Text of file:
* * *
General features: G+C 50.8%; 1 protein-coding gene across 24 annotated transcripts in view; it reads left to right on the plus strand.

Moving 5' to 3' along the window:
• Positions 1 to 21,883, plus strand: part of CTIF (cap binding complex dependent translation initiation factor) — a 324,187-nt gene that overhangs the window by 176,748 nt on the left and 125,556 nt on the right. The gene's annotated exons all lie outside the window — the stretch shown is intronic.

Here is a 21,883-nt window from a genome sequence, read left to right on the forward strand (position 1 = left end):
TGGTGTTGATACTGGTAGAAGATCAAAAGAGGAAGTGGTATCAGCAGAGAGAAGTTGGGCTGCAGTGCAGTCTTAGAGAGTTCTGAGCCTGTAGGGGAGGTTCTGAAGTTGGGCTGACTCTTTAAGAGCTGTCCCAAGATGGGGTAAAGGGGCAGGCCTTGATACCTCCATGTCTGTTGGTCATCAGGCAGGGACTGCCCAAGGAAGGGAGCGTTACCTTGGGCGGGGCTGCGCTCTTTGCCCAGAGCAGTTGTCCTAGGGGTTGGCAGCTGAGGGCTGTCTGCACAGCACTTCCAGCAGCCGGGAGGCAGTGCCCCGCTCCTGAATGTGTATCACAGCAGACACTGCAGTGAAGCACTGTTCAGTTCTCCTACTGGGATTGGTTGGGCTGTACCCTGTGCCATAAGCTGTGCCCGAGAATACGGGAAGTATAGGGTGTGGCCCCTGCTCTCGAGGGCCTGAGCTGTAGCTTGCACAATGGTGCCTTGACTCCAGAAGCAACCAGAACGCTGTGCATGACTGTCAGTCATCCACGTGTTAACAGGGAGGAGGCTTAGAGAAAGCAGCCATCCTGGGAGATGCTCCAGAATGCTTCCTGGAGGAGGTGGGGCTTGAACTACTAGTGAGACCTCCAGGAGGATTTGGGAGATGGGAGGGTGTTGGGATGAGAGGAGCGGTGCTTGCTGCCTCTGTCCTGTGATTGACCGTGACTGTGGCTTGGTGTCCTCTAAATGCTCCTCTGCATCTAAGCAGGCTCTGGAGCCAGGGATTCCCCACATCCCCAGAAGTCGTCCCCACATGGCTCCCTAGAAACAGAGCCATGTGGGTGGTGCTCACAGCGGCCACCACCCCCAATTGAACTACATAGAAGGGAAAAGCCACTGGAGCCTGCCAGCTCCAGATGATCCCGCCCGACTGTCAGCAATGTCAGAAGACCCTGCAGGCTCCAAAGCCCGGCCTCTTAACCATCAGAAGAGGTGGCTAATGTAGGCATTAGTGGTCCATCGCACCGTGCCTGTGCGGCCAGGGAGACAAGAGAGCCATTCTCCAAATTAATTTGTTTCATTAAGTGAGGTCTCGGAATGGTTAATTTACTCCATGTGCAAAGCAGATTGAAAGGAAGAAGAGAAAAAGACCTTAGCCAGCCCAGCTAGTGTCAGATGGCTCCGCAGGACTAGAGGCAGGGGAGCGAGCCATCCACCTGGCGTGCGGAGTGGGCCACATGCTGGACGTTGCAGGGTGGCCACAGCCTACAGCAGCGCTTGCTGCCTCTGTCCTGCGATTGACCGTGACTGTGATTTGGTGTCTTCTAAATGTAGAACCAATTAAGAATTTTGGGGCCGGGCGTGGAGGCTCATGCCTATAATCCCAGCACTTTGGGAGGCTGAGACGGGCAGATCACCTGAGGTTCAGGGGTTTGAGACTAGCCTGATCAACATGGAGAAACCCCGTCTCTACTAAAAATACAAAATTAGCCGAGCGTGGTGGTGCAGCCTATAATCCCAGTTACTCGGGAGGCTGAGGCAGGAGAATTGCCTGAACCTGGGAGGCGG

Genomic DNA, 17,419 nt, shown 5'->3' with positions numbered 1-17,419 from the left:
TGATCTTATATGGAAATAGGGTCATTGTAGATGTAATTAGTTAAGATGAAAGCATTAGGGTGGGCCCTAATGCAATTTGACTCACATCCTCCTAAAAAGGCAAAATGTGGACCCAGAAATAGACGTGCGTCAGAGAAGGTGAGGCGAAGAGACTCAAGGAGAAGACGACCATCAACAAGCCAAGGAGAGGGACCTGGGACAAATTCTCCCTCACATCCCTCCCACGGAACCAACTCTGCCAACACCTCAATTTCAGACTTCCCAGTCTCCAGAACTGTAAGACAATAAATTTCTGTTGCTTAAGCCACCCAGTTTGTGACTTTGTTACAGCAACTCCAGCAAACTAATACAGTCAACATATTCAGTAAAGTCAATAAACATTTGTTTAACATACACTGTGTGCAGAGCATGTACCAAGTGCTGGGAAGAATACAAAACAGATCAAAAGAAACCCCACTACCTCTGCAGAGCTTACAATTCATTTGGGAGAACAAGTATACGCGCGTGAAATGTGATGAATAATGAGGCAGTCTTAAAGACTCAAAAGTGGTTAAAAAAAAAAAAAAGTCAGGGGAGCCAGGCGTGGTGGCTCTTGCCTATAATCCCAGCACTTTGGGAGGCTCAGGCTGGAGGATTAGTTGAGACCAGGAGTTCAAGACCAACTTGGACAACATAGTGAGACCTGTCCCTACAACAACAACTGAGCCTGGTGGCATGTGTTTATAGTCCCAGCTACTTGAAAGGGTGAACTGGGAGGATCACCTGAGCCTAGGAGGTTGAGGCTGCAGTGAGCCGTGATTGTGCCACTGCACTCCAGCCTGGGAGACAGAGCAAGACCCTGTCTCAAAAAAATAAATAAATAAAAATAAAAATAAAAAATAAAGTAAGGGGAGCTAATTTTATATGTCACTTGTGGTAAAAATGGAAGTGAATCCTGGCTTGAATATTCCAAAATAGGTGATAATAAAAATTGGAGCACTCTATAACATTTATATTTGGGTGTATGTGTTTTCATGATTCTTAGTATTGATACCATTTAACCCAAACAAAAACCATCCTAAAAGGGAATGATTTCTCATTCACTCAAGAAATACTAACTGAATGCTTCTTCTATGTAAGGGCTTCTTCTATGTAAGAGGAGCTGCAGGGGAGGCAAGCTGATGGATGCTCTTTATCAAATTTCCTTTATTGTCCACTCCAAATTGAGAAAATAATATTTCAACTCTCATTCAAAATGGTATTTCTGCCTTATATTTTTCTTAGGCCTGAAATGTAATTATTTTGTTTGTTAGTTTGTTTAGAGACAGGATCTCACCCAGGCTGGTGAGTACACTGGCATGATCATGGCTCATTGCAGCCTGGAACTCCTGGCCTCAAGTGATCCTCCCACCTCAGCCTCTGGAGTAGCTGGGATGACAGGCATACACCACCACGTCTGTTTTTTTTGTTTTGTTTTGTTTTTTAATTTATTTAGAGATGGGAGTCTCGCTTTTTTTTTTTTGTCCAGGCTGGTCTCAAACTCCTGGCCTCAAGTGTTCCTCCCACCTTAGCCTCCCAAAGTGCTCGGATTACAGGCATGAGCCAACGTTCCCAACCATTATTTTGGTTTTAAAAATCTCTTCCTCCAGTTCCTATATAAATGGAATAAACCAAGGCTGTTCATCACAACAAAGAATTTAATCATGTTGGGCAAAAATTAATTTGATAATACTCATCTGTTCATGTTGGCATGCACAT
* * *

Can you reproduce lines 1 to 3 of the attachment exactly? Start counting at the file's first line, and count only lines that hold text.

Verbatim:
General features: G+C 50.8%; 1 protein-coding gene across 24 annotated transcripts in view; it reads left to right on the plus strand.

Moving 5' to 3' along the window:
• Positions 1 to 21,883, plus strand: part of CTIF (cap binding complex dependent translation initiation factor) — a 324,187-nt gene that overhangs the window by 176,748 nt on the left and 125,556 nt on the right. The gene's annotated exons all lie outside the window — the stretch shown is intronic.